“A worthy and necessary addition to the contemporary canon of civil rights literature.” —The New York Times
From one of the leading voices on civil rights in America, a thoughtful and urgent analysis of recent headline-making police brutality cases and the systems and policies that enabled them.
In this “thought-provoking and important” (Library Journal) analysis of state-sanctioned violence, Marc Lamont Hill carefully considers a string of high-profile deaths in America—Sandra Bland, Freddie Gray, Michael Brown, Eric Garner, Trayvon Martin, and others—and incidents of gross negligence by government, such as the water crisis in Flint, Michigan. He digs underneath these events to uncover patterns and policies of authority that allow some citizens become disempowered, disenfranchised, poor, uneducated, exploited, vulnerable, and disposable. To help us understand the plight of vulnerable communities, he examines the effects of unfettered capitalism, mass incarceration, and political power while urging us to consider a new world in which everyone has a chance to become somebody. Heralded as an essential text for our times, Marc Lamont Hill’s galvanizing work embodies the best traditions of scholarship, journalism, and storytelling to lift unheard voices and to address the necessary question, “how did we get here?"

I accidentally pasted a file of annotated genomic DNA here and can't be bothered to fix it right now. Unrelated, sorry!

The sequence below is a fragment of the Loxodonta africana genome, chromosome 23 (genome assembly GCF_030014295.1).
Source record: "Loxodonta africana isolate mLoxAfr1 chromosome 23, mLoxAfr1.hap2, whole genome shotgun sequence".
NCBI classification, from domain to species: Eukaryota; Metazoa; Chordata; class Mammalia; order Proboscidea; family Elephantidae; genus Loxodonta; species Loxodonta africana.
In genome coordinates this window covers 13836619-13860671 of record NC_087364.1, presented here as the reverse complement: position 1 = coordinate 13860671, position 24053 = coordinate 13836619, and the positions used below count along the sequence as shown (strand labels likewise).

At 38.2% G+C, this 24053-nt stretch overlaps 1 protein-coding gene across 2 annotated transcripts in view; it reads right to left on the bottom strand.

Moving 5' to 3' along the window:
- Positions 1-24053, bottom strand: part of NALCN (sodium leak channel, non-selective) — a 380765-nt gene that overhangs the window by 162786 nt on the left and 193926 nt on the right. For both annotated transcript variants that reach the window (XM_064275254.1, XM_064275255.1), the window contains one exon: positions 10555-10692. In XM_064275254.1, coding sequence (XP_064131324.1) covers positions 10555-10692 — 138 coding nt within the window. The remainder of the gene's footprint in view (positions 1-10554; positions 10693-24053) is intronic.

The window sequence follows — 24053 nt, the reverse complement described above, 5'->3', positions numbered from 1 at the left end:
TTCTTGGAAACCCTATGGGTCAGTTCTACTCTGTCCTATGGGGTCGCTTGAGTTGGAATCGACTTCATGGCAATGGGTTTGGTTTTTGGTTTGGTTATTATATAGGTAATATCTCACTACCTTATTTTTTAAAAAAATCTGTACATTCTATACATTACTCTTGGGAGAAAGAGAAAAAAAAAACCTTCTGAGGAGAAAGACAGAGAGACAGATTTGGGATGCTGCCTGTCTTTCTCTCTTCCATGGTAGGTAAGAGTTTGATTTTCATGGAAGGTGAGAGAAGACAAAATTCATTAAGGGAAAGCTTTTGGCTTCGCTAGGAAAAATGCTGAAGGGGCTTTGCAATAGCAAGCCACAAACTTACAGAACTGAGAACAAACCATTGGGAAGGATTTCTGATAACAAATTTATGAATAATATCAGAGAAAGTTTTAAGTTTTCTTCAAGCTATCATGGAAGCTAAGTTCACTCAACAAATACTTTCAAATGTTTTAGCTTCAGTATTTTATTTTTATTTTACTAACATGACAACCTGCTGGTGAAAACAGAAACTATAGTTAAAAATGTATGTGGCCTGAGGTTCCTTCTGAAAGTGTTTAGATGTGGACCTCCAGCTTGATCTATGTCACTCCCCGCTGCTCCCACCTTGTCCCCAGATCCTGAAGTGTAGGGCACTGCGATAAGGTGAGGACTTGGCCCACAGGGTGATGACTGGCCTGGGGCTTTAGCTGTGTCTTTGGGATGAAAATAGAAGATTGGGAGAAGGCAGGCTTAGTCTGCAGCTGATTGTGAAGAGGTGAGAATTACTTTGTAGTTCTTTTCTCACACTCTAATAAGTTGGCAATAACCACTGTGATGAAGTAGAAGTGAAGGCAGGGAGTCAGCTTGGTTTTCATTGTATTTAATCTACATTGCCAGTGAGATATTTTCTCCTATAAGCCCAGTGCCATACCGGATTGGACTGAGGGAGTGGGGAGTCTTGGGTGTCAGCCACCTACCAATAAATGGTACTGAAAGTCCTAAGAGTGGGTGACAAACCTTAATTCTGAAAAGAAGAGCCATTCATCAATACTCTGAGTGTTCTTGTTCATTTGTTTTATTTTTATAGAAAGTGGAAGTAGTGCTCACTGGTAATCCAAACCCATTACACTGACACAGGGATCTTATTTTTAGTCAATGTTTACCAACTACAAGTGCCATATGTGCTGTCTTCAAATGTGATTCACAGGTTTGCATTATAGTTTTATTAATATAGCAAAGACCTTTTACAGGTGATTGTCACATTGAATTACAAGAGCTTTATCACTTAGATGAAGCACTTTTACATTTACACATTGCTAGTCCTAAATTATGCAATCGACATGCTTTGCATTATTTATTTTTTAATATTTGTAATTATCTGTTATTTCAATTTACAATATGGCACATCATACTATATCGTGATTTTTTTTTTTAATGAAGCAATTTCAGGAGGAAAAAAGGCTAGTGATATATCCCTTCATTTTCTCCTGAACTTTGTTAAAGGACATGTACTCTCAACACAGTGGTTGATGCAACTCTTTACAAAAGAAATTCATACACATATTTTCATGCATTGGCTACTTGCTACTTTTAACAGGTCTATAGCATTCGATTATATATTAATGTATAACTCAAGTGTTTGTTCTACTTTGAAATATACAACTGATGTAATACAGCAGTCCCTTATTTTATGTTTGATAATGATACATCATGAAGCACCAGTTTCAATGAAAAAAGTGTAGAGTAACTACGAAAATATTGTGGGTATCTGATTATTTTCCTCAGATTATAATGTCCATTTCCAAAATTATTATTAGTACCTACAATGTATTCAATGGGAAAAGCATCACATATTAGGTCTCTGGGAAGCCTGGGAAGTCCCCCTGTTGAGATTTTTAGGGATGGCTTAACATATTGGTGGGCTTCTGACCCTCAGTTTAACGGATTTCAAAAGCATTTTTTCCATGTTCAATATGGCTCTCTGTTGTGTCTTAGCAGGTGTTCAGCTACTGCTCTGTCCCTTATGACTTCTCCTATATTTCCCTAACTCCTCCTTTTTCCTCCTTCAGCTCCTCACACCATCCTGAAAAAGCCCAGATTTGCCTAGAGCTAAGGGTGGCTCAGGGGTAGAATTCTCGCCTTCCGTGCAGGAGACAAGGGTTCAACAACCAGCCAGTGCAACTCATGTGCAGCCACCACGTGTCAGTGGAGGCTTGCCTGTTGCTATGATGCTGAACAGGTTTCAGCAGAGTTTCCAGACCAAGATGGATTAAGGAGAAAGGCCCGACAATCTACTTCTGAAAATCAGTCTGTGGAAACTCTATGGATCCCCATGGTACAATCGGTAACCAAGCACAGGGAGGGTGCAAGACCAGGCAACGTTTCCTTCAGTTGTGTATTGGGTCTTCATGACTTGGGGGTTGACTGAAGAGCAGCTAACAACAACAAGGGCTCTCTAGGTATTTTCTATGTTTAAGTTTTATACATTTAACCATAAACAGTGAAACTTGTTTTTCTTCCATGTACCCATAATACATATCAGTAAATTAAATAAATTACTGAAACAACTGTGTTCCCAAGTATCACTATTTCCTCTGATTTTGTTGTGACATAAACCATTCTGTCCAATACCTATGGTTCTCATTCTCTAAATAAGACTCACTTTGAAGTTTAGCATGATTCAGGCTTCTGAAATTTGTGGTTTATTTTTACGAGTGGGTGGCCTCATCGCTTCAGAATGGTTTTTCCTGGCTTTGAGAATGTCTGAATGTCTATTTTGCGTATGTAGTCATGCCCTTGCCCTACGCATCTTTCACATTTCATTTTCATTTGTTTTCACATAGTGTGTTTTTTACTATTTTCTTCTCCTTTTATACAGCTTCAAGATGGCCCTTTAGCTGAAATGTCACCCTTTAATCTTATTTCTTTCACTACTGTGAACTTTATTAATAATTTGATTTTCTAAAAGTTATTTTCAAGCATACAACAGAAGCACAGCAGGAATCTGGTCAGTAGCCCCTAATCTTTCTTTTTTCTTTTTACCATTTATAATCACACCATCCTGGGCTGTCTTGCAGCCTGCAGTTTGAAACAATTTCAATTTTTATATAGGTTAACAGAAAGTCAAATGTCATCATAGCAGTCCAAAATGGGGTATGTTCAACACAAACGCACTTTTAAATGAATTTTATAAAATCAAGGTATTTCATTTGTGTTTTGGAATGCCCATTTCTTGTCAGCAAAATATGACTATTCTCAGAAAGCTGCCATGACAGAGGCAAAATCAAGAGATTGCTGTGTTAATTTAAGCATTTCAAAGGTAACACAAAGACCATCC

About the Author
Marc Lamont Hill is an award-winning journalist and host of BET News, as well as a political contributor to CNN. He is a Distinguished Professor of African American Studies at Morehouse College. Prior to that, he held positions at Columbia University and Temple University. He lives in Atlanta and New York City.
Todd Brewster is a longtime journalist who has worked as an editor for Time and Life and as a senior producer for ABC News. He is the coauthor with the late Peter Jennings of the bestselling books The Century, The Century for Young People, and In Search of America, and the author of Lincoln's Gamble.